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  • Writer's pictureAman Mehta

A Brief History of Santa Maria del Popolo in Rome

What is Santa Maria del Popolo?

Basilica Parrocchiale Santa Maria del Popolo is a 15th-century church in Rome that’s built on the grounds of Emperor Nero’s burial, containing paintings and sculpture by leading Renaissance and Baroque artists.

Santa Maria del Popolo chapel

Santa Maria del Popolo History

The remains of Nero, notorious as one of ancient Rome’s most wicked emperors, are said to have been buried on these grounds. Consequently, the site acquired a reputation for popularity with demons. Tradition relates that these evil spirits came in the form of a group of black crows, which alighted on a giant walnut tree that had sprung up from Nero’s grave. As part of the medieval penchant for exorcising the remnants of paganism, Pope Paschal II ceremoniously cut down and burned the tree, before building a chapel on the site dedicated to the Virgin Mary.

The church, which gives the adjoining piazza its name, has been rebuilt several times. What you see today, a church with three aisles and many side chapels, is essentially the 15th-century Renaissance version, though there have been some minor subsequent alterations. Donato Bramante enlarged the apse in the early 16th century, and Gian Lorenzo Bernini redecorated the interior and added some Baroque touches to the façade in the 1650s.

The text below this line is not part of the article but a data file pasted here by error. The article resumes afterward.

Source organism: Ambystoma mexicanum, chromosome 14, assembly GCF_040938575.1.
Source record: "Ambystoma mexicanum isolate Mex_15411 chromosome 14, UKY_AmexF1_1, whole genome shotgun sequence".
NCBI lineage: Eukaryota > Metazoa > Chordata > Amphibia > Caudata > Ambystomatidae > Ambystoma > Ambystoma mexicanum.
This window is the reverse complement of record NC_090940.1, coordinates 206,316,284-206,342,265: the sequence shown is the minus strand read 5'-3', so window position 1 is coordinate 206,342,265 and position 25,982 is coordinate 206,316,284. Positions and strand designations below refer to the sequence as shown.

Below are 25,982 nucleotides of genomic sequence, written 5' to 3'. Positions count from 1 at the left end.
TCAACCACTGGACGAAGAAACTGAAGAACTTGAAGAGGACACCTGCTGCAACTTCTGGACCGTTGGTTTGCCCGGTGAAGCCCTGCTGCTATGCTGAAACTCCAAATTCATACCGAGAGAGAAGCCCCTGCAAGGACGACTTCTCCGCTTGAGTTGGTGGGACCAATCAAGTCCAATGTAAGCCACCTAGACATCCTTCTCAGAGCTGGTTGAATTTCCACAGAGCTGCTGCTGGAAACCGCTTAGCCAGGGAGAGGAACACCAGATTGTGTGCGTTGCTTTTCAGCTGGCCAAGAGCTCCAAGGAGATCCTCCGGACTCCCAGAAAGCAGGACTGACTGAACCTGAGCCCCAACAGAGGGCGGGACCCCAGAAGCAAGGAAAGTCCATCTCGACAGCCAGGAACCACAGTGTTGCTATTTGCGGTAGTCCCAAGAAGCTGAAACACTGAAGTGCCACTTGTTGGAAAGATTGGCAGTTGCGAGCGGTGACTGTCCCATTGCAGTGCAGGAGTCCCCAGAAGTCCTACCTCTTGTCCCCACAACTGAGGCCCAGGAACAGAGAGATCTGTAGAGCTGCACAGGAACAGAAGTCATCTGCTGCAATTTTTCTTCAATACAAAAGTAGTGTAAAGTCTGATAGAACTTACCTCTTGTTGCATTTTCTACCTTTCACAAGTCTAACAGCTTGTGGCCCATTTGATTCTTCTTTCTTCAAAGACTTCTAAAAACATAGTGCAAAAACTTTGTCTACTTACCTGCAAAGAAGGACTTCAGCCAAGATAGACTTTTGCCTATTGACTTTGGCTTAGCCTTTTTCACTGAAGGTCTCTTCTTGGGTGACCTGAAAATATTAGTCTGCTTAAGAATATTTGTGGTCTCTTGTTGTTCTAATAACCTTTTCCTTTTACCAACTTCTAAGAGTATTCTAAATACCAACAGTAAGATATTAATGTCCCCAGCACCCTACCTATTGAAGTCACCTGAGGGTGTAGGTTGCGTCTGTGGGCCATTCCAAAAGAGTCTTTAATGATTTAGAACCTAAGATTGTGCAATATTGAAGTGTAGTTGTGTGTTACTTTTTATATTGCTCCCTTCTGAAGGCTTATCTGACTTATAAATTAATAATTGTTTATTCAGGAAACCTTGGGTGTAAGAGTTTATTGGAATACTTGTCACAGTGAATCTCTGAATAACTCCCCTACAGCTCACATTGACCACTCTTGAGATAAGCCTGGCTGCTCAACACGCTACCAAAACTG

Santa Maria del Popolo

The enormous artistic value of the church lies in its interior decoration, to which some of the most talented artists of the 15th, 16th and 17th centuries contributed. The Della Rovere Chapel, the first on the south aisle, has glorious frescoes by Pinturicchio, an Umbrian painter of the quattrocento, including his delightful Adoration of the Child located above the altar. He also painted the magnificent biblical scenes adorning the vaulted ceiling of the presbytery, the part of the church reserved for the clergy.

The painting of the Madonna del Popolo, set into the main altar, was believed for centuries to have been painted by Saint Luke, one of the four Evangelists, until art historians recently attributed it to the 13th-century Roman painter, Filippo Rusuti. Also not to be missed is the well-lit, octagonal Chigi Chapel designed by Raphael, which can be found on the north aisle. The chapel’s unusual pyramid-shaped marble tombs of the banker Agostino Chigi and his brother, on the right and left walls of the chapel respectively, may have been inspired by the Roman pyramid of Cestius located in the southwest of the city.

The star attraction of the church, however, is the Cerasi Chapel, which lies to the left of the main altar. Given his wealth and social standing, the papal treasurer Tiberio Cerasi could not only afford a chapel in this revered church, but could commission two of the leading artists of his day, Caravaggio and Annibale Caracci, to decorate it. Here you’ll find two of Caravaggio’s most dramatic paintings: the Crucifixion of Saint Peter, which depicts Peter’s executioners straining to elevate the cross to which he’s been nailed; and the Conversion of Saint Paul, which shows a carthorse standing over the prostrate figure of Saul who has ‘seen the light’. Although created around the same time, Caracci’s colourful altarpiece, the Assumption of the Virgin, contrasts strikingly with Caravaggio’s foreshortened and dramatically lit figures.

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